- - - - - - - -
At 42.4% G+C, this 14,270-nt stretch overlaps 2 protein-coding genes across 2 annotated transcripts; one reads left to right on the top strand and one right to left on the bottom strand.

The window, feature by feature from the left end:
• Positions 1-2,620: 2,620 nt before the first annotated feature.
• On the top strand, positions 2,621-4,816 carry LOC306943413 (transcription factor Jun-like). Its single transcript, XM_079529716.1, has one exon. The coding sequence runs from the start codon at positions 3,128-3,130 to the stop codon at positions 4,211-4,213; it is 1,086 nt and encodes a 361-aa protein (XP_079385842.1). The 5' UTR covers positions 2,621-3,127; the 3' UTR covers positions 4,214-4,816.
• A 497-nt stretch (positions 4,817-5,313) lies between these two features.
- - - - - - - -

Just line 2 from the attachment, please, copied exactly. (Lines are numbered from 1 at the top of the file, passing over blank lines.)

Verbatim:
The window, feature by feature from the left end: